PSYB57H3 Chapter Notes - Chapter 8: Connectionism

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10 Apr 2012
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Chapter 8: Associate Theories of Long-Term Memory
The Network Notion
Memory connections provide much more than retrieval paths; instead the connections are our memories
How might the network work? It is straightforward.
First we need means of representing individual ideas which will be the nodes within the network, just like knots in a
fishermans net. These nodes are then tied to each other through connections called associations or associative links
- Learning is similar to building a highway between two cities
- What it means to search through memory is to begin at one node and to travel through the connections until
the target info is reached
o Some ‘cities’ are linked by super highways and others by country roads. Other cities are not linked to
each other at all but you can get from one to the next by traveling through some intermediate cities
(this is why some memories are recalled and others are not)
Spreading Activation
A node becomes activated when it receives a strong enough input signal like a lightbulb from electricity
- What travels through the associative links is akin to energy or fuel and these links are “activation carries”
- Once a node as been activated, energy will spread out from the just-activated node through its associations and
this will activate nodes connected to the just-activated node
- Nodes receive activation from their neighbours, and as more activation arrives, the activation level increases.
The activation will reach response threshold and the node fires. This firing has several effects, including the fact
that the node will now itself be a source of activation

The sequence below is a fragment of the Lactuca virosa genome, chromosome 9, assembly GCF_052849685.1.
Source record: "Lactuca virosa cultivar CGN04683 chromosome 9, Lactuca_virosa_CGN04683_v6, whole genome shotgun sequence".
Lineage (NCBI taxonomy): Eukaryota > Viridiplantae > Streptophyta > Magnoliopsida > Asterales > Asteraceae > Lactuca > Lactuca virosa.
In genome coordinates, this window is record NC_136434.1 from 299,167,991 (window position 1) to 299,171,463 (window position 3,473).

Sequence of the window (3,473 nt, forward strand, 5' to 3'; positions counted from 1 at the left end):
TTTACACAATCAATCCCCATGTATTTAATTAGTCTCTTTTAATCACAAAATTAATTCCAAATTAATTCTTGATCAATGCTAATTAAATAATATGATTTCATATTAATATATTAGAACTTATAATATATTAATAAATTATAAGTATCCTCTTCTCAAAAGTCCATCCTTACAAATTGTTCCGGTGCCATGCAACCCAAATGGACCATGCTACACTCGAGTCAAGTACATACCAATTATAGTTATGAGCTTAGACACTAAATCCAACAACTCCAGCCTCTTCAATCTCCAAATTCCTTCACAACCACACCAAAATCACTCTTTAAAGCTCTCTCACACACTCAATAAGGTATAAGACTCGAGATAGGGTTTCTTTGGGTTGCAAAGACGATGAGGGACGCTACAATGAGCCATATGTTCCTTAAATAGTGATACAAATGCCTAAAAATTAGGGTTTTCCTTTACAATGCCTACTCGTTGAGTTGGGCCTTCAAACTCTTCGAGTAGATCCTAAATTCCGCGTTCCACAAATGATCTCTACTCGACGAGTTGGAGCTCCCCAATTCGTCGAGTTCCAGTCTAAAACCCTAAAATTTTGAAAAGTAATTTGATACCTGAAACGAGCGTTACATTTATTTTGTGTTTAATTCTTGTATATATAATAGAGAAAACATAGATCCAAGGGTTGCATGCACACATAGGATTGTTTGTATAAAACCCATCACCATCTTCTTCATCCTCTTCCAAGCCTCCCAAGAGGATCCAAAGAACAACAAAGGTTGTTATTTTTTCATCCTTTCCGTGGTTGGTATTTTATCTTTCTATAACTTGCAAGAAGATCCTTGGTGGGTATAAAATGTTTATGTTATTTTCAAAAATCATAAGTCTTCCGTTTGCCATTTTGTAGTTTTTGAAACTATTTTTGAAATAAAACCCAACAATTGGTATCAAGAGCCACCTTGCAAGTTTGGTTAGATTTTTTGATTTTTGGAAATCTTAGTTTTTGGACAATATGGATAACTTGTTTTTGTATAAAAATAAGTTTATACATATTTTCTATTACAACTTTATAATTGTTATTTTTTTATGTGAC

Activations below the response threshold are subthreshold activations have an important role to play: Activation is
assumed to accumulate, so that two subthresholds inputs may add together or summate and bring the node to
threshold.
- If a node has been activated recently, it is already “warmed up” so even a weak input will be sufficient to bring
the node to threshold
Detectors receive their activation from other detectors; they can accumulate activation from different inputs and once
activated to threshold levels, they fire
Looking at LT storage, the key idea is that activation travels from node to node via associative links. As each node
becomes activated and fires, it serves as a source for further activation spreading activation
How does one navigate through the maze of associations? Our initial proposal is that you do not “choose” at all.
instead, activation spreads out from its starting point in all directions simultaneously, flowing through whatever
connections are in place. think of fuel flowing through hoses: if two hoses radiate out from a starting point, the fuel does
not “choose” the left or the right- it will flow through both
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Evidence Favoring the Network Approach
We first need to ask whether we are even on the right track with associative nets. Is this a sensible approach at all? what
can be explained in these terms?